With On Demand Options, Viewing Builds for Weeks

Nielsen says after seven day window, DVR use shrinks and digital usage grows
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With more on demand options available to them, viewers continue to watch TV programming long after it airs and recent data from Nielsen says that if you measure for five weeks, digital consumption can account for 40% of an episode’s viewership.

In the nearly completed upfront ad market for the 2016-17 season, most networks say they were able to charge advertisers for live viewing plus seven days’ worth of delayed viewing using the C7 metric. That’s up from three days using C3. However, Nielsen suggests there are many more eyeballs that can be monetized.

As the time elapsed since airing grows, a greater proportion of viewing happens on demand or via online sites versus on a DVR, and there are opportunities to cash in on those viewers—particularly the younger ones.

Nielsen’s data shows that different programs behave differently when it comes to delayed viewing.

Related: Nielsen: SVOD Penetration Equals DVRs in U.S.

“Not all programs get the same lift after seven days, and for programs that get greater lift it’s due to VOD contribution,” said Glenn Enoch, senior VP, audience insights, Nielsen. “VOD contribution goes on forever, while DVR viewing tends to drop over time.”

In a recent study originally presented during Nielsen’s Consumer 360 Conference on how audiences build over time, Nielsen found that while virtually all programs’ ratings benefited from extended viewing, genre had a direct effect on the amount of audience increase.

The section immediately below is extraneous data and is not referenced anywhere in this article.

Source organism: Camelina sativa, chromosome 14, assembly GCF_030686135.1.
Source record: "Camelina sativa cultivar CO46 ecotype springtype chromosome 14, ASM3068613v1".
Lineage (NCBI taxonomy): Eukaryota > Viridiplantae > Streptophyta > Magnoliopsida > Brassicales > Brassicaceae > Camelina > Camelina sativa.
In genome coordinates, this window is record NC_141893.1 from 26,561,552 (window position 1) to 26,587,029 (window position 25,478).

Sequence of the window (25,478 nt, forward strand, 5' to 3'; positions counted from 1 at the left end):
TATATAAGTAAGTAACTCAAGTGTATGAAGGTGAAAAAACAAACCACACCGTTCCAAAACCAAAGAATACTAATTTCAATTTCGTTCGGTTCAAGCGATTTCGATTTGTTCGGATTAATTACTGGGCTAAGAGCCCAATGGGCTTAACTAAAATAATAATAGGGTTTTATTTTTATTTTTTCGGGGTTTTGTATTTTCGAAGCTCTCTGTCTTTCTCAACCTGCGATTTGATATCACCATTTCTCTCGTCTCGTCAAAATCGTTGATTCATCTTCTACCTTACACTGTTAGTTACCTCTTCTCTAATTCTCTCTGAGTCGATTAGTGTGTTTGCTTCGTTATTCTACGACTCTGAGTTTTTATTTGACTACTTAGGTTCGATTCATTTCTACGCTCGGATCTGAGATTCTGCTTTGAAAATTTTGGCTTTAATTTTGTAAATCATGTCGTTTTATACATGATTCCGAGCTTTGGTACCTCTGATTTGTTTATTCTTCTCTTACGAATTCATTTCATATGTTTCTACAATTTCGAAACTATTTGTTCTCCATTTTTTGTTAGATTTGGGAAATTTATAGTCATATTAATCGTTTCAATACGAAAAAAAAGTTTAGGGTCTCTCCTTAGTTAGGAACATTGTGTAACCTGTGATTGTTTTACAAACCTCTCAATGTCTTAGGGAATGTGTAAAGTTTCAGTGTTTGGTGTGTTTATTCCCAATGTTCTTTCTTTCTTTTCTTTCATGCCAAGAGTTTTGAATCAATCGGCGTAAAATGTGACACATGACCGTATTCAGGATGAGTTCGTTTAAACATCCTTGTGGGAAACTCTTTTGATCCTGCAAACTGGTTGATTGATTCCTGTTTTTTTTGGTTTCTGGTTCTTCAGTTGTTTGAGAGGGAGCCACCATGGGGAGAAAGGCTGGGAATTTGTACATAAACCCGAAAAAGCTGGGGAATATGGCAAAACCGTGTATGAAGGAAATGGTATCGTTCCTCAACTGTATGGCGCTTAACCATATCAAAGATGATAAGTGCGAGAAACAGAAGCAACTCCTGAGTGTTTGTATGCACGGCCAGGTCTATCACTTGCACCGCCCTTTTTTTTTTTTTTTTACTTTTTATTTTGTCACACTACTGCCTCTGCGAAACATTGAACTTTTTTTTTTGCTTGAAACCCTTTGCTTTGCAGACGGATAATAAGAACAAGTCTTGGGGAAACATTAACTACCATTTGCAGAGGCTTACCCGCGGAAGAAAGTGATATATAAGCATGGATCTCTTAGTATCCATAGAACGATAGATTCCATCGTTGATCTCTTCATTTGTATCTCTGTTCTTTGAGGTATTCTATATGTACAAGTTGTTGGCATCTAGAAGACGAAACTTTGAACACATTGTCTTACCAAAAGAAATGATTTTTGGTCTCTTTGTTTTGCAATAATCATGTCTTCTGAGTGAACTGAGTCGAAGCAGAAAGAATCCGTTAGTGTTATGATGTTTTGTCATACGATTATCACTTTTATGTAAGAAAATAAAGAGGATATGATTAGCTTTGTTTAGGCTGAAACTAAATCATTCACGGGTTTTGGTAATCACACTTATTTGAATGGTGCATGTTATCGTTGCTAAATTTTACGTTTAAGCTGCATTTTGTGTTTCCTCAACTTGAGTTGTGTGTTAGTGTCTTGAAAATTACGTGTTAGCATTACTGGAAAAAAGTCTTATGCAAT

Naturally, programs that did not have time-sensitive content got the greatest amount of lift.

On the other hand, reality-type programming, which typically incorporates a real-time aspect into the show, creates a sense of urgency in viewers to watch as events unfold. Consequently, more than half of total viewing occurs as the shows air live.

Nielsen provided data on 13 unnamed programs.

It shows that series that got the smallest lifts after day seven were two reality/competition shows with 4% and 5% increases. Three episodes of serialized dramas were next with lifts of 10% to 13%.

The lifts were larger for other genres. Three episodic dramas had lifts of 16% to 30% and three sitcoms grew their audiences by 17% to 32%.

The biggest lifts came from two animated comedies. One was up 52%, the other 58%.

The new data is partly the result of Nielsen's new Total Content Rating measurement system, which incorporates more ways of viewing over a longer time period.

Nielsen says that over a six-week period, digital audiences grew the most and had as much as a 135% increase in viewership from week one to week six among viewers 18-49. Nielsen says this shows viewers playing catch up on shows they might have heard about.

In one instance, a premiere episode of a show was still receiving viewership after five weeks, with 60% of viewing coming from DVR and 40% coming from total digital viewing. During the first week, 70% of viewing was from DVR, while 3% was from total digital viewing.

“Total Content Ratings provides more insight than just the volume of viewing over time, or on additional platforms,” said Enoch. “We know that on-demand viewers spend more time with the content, and we know that on-demand viewers are younger than those who view live.”